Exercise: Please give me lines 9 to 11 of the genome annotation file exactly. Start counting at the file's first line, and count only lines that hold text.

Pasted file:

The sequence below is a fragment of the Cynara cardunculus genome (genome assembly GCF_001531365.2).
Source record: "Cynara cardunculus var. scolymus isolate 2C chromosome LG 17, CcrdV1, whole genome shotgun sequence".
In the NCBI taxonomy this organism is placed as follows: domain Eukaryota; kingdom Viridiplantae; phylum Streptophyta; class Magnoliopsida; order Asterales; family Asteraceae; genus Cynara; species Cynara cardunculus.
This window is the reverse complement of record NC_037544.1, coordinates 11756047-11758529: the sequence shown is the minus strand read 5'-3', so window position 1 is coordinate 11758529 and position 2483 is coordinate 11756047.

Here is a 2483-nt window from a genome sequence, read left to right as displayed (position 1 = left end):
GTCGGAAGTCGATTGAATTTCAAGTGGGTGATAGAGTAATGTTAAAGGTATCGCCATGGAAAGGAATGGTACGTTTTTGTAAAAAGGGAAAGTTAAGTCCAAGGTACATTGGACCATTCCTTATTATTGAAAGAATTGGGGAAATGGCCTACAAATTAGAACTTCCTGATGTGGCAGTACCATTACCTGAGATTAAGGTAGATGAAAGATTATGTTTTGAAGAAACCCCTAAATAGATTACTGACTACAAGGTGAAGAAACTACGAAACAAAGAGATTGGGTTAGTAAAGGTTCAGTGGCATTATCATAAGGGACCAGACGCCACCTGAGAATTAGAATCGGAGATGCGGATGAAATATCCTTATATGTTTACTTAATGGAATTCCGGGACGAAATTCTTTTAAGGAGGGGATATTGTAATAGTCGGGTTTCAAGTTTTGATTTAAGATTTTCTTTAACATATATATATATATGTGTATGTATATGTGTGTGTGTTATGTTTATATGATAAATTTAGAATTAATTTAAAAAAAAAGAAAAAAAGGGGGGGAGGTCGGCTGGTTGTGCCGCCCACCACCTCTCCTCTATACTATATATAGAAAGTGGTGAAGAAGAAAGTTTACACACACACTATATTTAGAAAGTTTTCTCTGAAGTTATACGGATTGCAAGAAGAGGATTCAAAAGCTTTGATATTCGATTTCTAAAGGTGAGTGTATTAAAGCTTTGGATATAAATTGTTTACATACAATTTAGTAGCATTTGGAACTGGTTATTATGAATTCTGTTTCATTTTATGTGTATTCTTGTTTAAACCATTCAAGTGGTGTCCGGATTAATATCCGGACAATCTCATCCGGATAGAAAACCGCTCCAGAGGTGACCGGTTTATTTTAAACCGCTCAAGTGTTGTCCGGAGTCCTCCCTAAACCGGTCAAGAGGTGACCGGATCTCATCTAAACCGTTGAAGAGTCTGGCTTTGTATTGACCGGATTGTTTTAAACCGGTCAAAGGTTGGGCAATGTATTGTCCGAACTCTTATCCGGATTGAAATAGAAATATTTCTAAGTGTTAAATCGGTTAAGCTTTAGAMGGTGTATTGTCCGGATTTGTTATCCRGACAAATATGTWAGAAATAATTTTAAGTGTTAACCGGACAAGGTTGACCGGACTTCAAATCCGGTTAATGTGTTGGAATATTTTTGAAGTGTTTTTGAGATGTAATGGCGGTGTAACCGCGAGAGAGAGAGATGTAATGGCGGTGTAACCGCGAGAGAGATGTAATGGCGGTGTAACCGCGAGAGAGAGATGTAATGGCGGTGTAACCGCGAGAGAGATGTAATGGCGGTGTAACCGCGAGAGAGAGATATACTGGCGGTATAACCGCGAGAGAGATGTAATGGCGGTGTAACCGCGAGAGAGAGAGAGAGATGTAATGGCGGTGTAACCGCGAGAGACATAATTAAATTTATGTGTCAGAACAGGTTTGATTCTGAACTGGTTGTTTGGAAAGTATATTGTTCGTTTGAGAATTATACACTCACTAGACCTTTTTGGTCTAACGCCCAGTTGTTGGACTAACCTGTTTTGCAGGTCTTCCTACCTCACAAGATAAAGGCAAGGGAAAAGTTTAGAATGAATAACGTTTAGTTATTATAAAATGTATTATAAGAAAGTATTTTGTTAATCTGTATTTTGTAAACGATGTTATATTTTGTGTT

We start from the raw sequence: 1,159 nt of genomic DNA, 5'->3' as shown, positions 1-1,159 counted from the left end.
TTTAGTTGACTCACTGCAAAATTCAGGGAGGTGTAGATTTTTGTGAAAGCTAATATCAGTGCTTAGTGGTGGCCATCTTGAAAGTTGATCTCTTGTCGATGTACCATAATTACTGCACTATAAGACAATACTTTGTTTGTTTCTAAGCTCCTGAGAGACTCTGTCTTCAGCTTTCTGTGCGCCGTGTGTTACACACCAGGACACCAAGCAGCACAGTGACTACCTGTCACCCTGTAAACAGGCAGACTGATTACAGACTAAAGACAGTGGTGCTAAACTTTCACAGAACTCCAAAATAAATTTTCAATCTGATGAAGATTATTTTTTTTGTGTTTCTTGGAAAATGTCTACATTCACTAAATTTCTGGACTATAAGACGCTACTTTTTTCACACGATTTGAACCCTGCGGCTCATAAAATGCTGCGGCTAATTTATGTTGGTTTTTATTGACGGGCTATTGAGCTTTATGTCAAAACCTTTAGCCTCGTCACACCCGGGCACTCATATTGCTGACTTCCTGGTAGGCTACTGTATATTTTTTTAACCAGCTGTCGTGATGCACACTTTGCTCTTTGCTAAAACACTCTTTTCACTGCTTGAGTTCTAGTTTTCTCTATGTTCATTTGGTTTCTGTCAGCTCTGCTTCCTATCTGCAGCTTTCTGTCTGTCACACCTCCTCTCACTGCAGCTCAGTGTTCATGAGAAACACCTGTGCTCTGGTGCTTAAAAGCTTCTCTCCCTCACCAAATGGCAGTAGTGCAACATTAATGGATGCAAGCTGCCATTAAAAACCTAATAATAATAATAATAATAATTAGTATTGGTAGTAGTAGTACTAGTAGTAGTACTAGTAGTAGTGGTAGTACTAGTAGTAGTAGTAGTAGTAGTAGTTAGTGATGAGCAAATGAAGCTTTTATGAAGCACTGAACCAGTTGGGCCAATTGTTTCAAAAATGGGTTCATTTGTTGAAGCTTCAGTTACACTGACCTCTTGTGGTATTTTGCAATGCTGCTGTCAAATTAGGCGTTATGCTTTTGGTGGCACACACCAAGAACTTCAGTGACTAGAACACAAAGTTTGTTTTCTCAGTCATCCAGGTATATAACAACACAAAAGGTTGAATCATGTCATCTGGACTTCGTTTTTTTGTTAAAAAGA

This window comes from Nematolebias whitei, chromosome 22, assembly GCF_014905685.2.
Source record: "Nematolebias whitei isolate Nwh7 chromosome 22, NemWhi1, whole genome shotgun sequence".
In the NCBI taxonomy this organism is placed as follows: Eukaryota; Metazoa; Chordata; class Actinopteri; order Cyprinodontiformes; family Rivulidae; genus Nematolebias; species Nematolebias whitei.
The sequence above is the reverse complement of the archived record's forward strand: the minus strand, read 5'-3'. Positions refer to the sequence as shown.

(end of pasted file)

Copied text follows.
This window comes from Nematolebias whitei, chromosome 22, assembly GCF_014905685.2.
Source record: "Nematolebias whitei isolate Nwh7 chromosome 22, NemWhi1, whole genome shotgun sequence".
In the NCBI taxonomy this organism is placed as follows: Eukaryota; Metazoa; Chordata; class Actinopteri; order Cyprinodontiformes; family Rivulidae; genus Nematolebias; species Nematolebias whitei.